This is a picture book from the seventies. which is reflected in the text and illustrations, but its aims are still relevant, helping children to deal with death of a pet. This story and its theme could also apply to the death of a loved friend or family member.
DADAJI’S PAINTBRUSH (Rashmi Sirdeshoande, Ruchi Mhasane)
Dadaji’s Paintbrush (Andersen Press, 2022) is a stunningly beautiful picture book about a young boy in a tiny Indian village who loses his grandfather. Dadaji and the boy spent all their time together, creating art, tasting delicious fruits and making paper boats to float down the monsoon river. But after Dadaji passes away, the boy can’t bear to use the favourite paintbrush his grandfather left him.
It takes the arrival of a little girl who wants to know how to paint for the boy to see that losing a loved one can be a beginning instead of an end.
Rashmi’s text is beautifully lyrical and evocative of the Indian village setting. Ruchi’s illustrations are dreamy and gorgeously soft, adding to the love that beams through the pages of this book.
A tender, hopeful story for any child – any family – experiencing bereavement.
THE FIREFOX (Alexandra Page, Stef Murphy)
Freya and her mum take a break to a cabin after Freya’s dad passes away and the light leaves their lives. Alexandra’s lyrical text and Stef’s soft and atmospheric illustrations take us with Freya as she meets a magical fox in the snow and a thrilling forest adventure unfolds.
The Fire Fox (Two Hoots, 2021) is a heart-warming bedtime book that subtly tackles the subject of grief, inspired by the Finnish Saami myth of the revontulet, suggesting that the Northern Lights are sparks that fly from the fur of the mystical fire foxes. The idea of light returning to a family’s life after a bereavement is beautiful and sensitively handled.
THE MEMORY TREE (Britta Teckeuntrup)
The Memory Tree (Orchard Books, 2014) is a powerful story featuring a group of animals that gather after their friend, Fox, dies. Fox has lived a long and happy life. As the animals recall their fondest memories of him, their sad hearts fill with warmth. The animals begin to notice a small and delicate plant growing in the place where Fox died. The animals continue sharing memories and a magnificent tree grows, helping the animals to see that Fox is still a part of them even after he has died.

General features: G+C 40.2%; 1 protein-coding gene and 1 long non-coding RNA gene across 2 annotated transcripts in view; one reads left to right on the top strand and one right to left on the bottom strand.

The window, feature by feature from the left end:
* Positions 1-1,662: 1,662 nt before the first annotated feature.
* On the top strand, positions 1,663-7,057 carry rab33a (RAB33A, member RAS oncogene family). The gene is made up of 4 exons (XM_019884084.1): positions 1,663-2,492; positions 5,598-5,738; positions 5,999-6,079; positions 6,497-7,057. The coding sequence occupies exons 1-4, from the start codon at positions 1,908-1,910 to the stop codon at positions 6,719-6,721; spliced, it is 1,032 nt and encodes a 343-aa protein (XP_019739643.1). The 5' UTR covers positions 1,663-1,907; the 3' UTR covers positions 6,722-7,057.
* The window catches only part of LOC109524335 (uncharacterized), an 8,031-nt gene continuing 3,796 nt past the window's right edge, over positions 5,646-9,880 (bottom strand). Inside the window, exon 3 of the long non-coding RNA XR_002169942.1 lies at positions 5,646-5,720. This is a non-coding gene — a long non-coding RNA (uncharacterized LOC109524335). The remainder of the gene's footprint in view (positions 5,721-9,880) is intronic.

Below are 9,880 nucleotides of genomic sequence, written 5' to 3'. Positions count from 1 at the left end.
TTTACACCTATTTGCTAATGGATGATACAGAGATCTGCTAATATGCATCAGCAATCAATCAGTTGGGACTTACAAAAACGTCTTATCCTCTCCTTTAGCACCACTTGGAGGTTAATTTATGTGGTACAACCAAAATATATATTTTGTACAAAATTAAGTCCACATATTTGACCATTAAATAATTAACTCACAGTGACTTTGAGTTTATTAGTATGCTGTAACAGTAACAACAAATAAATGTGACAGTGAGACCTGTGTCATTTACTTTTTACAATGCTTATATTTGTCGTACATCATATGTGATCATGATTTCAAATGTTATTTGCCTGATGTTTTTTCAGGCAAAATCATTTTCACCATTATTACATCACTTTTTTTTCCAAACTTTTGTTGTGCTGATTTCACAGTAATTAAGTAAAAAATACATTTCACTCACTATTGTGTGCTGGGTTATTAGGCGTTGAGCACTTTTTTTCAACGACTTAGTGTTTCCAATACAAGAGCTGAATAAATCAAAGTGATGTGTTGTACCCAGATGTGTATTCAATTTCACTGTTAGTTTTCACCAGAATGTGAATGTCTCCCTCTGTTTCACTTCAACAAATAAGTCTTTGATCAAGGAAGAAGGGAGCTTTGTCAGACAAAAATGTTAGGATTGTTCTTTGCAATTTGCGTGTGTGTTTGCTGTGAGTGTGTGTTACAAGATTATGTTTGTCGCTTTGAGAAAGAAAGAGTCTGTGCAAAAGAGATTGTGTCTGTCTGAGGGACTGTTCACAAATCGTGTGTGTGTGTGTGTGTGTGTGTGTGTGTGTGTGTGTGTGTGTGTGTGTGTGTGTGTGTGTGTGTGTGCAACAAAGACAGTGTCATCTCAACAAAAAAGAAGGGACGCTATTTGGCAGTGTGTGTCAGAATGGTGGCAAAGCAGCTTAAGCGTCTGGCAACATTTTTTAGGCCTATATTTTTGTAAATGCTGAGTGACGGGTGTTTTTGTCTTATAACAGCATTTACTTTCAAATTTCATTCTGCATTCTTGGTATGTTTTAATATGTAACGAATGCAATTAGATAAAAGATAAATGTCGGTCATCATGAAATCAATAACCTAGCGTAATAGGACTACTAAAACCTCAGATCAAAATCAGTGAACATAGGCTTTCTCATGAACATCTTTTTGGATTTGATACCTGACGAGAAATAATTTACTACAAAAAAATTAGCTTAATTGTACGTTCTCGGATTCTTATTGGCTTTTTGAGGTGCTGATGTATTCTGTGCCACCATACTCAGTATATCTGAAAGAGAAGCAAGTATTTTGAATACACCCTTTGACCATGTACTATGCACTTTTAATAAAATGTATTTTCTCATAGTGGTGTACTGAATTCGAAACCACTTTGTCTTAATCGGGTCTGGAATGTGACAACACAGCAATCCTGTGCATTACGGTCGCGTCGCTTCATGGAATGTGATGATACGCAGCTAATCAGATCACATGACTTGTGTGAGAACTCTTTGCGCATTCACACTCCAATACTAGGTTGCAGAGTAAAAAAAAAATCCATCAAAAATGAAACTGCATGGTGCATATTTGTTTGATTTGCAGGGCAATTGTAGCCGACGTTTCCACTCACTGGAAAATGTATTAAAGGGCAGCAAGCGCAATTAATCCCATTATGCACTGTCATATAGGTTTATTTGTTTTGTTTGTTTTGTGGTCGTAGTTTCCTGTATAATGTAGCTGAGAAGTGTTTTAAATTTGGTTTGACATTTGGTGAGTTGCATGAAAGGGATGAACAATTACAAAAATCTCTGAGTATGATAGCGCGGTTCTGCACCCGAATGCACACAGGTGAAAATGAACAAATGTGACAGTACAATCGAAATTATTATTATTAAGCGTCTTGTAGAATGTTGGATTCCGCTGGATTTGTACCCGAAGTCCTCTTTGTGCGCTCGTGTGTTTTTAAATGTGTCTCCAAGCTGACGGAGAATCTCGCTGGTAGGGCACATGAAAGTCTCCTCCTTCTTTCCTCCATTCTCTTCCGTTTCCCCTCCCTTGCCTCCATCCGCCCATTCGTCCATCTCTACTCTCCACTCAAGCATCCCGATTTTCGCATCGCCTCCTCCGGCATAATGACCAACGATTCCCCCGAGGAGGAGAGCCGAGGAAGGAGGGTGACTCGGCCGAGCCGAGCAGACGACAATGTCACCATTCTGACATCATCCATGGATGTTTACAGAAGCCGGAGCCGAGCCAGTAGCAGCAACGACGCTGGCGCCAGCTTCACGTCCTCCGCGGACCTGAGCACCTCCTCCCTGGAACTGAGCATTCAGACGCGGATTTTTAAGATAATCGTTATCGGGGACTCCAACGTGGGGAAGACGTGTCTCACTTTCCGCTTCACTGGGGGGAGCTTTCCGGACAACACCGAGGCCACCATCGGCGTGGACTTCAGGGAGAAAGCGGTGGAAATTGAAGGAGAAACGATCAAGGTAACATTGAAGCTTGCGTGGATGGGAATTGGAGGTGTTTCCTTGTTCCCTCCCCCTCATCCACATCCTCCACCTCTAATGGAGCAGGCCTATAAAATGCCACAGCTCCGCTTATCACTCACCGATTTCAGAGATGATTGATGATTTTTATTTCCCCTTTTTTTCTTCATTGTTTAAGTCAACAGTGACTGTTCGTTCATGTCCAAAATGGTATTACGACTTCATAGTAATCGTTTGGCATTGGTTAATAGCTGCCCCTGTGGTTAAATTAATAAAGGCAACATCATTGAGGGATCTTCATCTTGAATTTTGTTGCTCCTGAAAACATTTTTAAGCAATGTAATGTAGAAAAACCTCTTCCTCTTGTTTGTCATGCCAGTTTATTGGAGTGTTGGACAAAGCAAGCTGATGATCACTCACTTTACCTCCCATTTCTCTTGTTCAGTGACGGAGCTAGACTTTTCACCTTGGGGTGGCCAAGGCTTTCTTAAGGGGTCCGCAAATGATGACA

The Memory Tree becomes a beautiful and accessible metaphor, showing little readers how the people we love can live on in the memories we have of them. A simple but tender and highly effective story for young children living with grief, that lends itself to planting something in memory of a loved one and reliving the actions of the characters in the story.
DADDY’S RAINBOW (Lucy Rowland, Becky Cameron)
Daddy’s Rainbow (Bloomsbury, 2022) is a pitch perfect, important story for a child whose parent is terminally ill.
Lucy – usually known for her dynamic rhyme – writes this story beautifully in prose. It’s heart opening stuff, full of fantastic details about Erin’s daddy, who sees the colour in everything. ‘In autumn, their walks were full of crunchy red, scrunchy orange and shiny-conker brown.’ But things start to change and Mummy tells Erin that Daddy is poorly.
This story was inspired by a real life Erin who Lucy knows and is close to. It shows. Emotions pour from the pages. Becky’s light watercolour illustrations are also full of love and feeling, with a soft, fragile touch, significant for any family finding themselves in this situation.
Despite the sadness and rawness felt when Daddy dies, the story ends with the reassuring takeaway that our loved ones live on in the memories we share and in the colour they gift to the world. Perfect for families who look to rainbows as a reminder of the people they’ve lost.